hen the Provincial Councils were set up in 1987, in terms of the controversial Indo-Sri Lanka Accord, there was widespread criticism. In the South, some political leaders or analysts said they feared it might lead to a division of the country while others said the PCs would be a waste, abuse or plunder of public money by politicians. Senior minister Gamini Jayasuriya disagreed with the government and resigned on a matter of principle, one of the rare occasions of a senior politician acting with integrity. In the North, the LTTE and other extremists dismissed the PCs as a whitewash of the ethnic conflict.
After 30 years, the PCs are still functioning though there are varying opinions as to what they are doing or not doing and what they could do. Last week the Cabinet decided to introduce the 20th Constitutional Amendment for all Provincial Council elections to be held on a single day. According to the position now, three provincial councils will end their terms this year, three others next year and three others in 2019. Opposition critics are accusing the government of delaying the elections because it fears defeat in view of the Sri Lanka Freedom Party (SLFP) being split down the middle.
In terms of this 20th Amendment, Parliament will have the powers of any PC after it is dissolved and till elections are held. Parliament will determine the date of dissolution of all PCs. The Amendment states, “the election of members to all Provincial Councils shall be held on the same date and Parliament shall determine the date on which all the Provincial Councils shall stand dissolved; provided specified date shall not be later than the expiration of the term of the last constituted Provincial Council”.
For the Eastern, North-Central and Sabaragamua PCs, their terms will end in September this year. For the Northern, Central and North-Western Provincial Councils the terms will end next year. And for the Uva, Southern and Western Provincial Councils their terms will end in 2019.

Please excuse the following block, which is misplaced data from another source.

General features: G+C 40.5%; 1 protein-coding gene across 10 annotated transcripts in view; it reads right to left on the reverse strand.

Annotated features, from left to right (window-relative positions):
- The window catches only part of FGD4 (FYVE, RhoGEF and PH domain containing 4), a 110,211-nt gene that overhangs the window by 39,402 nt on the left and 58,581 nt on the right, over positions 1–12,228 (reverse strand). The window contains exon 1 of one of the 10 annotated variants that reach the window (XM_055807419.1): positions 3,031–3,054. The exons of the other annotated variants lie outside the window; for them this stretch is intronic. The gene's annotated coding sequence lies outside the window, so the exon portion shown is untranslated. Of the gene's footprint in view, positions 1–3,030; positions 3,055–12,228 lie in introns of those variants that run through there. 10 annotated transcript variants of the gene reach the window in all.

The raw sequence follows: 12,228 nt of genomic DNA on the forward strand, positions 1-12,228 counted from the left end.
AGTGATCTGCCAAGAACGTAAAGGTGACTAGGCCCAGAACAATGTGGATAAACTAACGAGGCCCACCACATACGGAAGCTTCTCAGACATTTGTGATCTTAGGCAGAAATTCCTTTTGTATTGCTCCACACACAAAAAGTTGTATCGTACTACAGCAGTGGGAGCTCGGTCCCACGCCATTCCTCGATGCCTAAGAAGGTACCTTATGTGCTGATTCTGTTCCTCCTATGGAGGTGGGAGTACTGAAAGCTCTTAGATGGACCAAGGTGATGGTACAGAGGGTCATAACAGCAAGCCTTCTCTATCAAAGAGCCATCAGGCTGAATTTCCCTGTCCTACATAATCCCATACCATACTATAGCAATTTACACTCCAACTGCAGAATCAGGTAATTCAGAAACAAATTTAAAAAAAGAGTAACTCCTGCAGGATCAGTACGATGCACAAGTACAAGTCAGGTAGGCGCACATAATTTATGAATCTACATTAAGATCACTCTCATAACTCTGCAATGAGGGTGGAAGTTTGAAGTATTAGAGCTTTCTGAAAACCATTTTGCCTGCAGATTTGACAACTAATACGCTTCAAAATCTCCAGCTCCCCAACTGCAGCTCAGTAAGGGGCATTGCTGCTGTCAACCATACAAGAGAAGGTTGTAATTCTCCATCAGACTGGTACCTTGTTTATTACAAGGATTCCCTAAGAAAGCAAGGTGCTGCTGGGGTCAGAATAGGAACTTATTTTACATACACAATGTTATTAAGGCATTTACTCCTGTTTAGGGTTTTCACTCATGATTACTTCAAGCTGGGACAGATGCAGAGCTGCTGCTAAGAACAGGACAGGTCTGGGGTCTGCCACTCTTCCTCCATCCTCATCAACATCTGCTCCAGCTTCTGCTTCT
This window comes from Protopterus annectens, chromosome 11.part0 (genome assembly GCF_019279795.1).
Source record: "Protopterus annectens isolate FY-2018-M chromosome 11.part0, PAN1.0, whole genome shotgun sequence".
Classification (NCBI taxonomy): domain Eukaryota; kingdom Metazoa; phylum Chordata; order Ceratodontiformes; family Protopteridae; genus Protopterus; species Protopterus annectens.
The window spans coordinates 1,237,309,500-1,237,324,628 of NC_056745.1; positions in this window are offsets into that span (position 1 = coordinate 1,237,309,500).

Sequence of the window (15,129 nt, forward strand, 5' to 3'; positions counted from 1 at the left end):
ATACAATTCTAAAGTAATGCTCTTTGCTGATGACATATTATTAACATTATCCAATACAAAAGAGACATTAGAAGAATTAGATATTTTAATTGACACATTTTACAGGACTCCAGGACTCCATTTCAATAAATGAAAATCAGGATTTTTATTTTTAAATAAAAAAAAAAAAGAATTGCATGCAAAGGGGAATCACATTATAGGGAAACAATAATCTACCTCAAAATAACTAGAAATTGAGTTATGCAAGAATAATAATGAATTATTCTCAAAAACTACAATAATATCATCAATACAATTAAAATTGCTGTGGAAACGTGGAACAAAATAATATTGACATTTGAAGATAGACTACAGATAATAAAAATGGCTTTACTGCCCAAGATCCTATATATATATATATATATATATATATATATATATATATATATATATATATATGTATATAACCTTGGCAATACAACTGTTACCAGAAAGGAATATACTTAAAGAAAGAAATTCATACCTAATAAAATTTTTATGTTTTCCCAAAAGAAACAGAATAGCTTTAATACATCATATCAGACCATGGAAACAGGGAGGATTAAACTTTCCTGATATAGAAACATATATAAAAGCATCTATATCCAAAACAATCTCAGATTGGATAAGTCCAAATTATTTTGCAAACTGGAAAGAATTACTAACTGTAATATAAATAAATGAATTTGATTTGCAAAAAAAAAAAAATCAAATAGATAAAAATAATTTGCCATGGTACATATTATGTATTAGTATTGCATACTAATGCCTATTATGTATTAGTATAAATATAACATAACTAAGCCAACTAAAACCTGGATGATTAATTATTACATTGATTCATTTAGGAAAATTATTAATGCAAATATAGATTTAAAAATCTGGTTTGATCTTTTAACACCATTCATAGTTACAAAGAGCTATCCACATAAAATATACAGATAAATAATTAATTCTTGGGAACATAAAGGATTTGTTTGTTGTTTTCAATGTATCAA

One of the main election monitoring groups, the Campaign For Free and Fair Elections (CaFFE) has charged that the Government is trying to postpone some PC polls indefinitely in the same manner it had postponed local council elections. CaFFE says that under the existing law, it is mandatory to hold elections when a PC’s five-year term ends.
According to our sister paper the Sunday Times, Prime Minister Ranil Wickremesinghe, in a note to the Cabinet, has given what most analysts believe are some valid reasons why PC elections should be held on a single day. During the former Rajapaksa regime PCs were dissolved at any time and elections were held on a staggered basis. Election monitoring groups and analysts said this gave undue advantages to the ruling alliance. There was widespread abuse of public funds and resources including, the state media and other institutions.
Premier Wickremesinghe in his note to the Cabinet said the staggered election during the former regime had created an undesirable socio-political environment in the country. He said this has led to an inefficient allocation of Government’s financial, human and other resources for unending election related activities, almost every year.
According to the premier’s memorandum the staggered PC elections had caused undue disruptions to State Service Delivery System and day-to-day activities of the people. This process had also led to the increased possibility of election-related violence, malpractices and abuse of state resources due to concentration of national political figures, media and political party machinery in a limited geographical area.
Mr. Wickremesinghe also said the staggered polls had created the ability for the incumbent government to exert undue influence on the outcome of the election by concentrating State resources and State media to a restricted area. It had also led to the distortion of public perception regarding the popularity or unpopularity of a political party based on the outcome of the election held in a particular province.
Indeed the validity of the Prime Minister’s claim was proved when on January 8, 2015 former President Mahinda Rajapaksa -- who had won every provincial poll was defeated at the presidential election which also was held two years before the scheduled date. If the Tamil National Alliance supports the National Unity Government -- as it is expected to -- there will be a two-thirds majority to pass the 20th Amendment.